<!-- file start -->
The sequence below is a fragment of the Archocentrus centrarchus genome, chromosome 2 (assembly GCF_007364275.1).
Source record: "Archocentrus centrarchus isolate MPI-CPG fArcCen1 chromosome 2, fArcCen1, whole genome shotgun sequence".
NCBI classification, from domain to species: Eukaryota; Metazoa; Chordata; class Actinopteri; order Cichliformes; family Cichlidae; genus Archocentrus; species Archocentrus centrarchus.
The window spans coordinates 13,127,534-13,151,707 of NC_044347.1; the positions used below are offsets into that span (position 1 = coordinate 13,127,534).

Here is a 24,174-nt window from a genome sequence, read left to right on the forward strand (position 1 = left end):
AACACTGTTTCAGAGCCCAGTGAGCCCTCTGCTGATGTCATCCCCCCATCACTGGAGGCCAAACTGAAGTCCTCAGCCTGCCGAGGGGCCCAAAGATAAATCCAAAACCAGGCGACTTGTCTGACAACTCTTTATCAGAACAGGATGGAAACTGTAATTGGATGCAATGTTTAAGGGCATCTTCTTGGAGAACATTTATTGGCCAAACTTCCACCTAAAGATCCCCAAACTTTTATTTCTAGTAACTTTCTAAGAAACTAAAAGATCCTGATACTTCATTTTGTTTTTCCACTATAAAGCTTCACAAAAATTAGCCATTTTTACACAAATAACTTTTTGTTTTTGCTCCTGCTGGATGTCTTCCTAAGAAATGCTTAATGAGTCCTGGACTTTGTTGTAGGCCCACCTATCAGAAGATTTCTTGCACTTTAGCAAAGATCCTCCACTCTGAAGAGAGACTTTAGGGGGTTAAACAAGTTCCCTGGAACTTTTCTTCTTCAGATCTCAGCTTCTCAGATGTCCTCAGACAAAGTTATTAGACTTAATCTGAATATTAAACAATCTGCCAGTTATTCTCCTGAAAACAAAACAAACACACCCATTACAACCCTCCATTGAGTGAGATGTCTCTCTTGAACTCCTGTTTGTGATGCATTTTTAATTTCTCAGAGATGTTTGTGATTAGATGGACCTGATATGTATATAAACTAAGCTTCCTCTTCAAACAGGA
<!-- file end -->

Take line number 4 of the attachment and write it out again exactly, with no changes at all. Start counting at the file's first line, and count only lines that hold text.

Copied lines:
The window spans coordinates 13,127,534-13,151,707 of NC_044347.1; the positions used below are offsets into that span (position 1 = coordinate 13,127,534).